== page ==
Special issue of "Global Food History" on food commodities in wartime

Special issue of "Global Food History" on food commodities in wartime

Ines Prodöhl
Washington DC
United States
Vom - Bis
15.03.2015 -
Ines Prodöhl

Call for articles:
Special issue of "Global Food History" on food commodities in wartime

We are seeking proposals for articles on food commodities and wartime to be published in a special issue of the new, peer-reviewed journal "Global Food History". The topic is geographically and chronologically open, though we are especially eager to see papers on non-U.S. topics. Papers should focus explicitly on war preparedness, wartime, or postwar reconstruction in any modern war and should foreground food. Possible topics include:
- The relationship between governments and businesses during wartime
- The impact of war-related policies on global food supplies in the after-war years
- The role played by wartime mobilization and demobilization in shaping global post-war aid and trade relations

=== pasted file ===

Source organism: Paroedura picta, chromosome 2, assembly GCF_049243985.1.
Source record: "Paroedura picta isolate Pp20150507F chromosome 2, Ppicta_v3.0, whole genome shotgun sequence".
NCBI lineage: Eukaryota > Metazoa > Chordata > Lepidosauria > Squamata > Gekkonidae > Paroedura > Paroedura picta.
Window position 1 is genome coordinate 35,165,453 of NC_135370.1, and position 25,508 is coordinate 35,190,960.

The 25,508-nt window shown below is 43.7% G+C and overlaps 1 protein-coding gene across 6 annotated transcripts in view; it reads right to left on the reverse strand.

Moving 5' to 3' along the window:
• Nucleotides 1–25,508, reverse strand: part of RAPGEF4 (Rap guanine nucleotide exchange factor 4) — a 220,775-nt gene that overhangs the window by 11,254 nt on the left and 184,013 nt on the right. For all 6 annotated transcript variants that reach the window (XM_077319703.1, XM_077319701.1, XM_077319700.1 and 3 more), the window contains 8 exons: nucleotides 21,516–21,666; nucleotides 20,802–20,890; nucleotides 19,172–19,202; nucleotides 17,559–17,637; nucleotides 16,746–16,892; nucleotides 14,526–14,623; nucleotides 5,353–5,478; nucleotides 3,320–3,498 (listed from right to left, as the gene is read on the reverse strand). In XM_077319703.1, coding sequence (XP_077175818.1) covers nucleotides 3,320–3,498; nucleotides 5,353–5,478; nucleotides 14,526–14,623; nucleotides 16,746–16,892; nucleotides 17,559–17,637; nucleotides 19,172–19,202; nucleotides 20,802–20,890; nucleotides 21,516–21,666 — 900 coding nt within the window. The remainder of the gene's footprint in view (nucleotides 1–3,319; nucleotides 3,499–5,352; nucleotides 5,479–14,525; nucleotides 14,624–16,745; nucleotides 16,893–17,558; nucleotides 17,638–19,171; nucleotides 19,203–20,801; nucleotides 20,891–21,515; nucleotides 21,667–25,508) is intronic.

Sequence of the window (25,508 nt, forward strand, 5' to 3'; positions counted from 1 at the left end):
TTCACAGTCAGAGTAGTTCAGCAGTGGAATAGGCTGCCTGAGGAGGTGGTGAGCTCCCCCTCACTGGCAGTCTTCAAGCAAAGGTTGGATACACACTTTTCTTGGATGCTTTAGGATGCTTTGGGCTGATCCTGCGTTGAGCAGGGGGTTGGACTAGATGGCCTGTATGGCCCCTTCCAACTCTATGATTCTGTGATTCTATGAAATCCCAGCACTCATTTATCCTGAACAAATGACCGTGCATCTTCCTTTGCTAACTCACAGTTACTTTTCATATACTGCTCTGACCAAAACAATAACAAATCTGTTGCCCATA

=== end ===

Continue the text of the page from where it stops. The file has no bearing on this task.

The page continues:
- Strategic uses of food price controls
- The politics of inflation and protests over food prices
- The diplomacy of food supply
- Soldiers’ rations and military supply practices
- Food aid and emergency relief for non-combatants and/or refugees
Papers showing lasting consequences for what people globally eat are especially welcome.

Contributors to the issue thus far focus mainly on U. S. governmental control over agricultural commodities (wheat, sugar, and soy) during and in the years immediately after the First and Second World Wars. During both conflicts the United States took a leading role in coordinating food supplies for civilians and combatants around the globe. Wartime exigencies authorized policies that would not have been acceptable outside of such an emergency. Ensuring a sufficient flow of nourishing food during wartime involved policymakers in negotiations over consumption, agriculture, trade, and diplomacy.

Through additional papers we hope to expand the geographic reach of the special issue. Transnational and international research is especially welcome, as are papers focusing on Asia and/or Africa. Please send proposals of approx. 300 words to April Merleaux <amerleau@fiu.edu> and Ines Prodoehl <prodoehl@ghi-dc.org> no later than March 15, 2015. Final papers should be ready for peer-review by July 31, 2015 at the latest.



Ines Prodöhl

Deutsches Historisches Institut
1607 New Hampshire Ave NW
Washington DC 20009 USA

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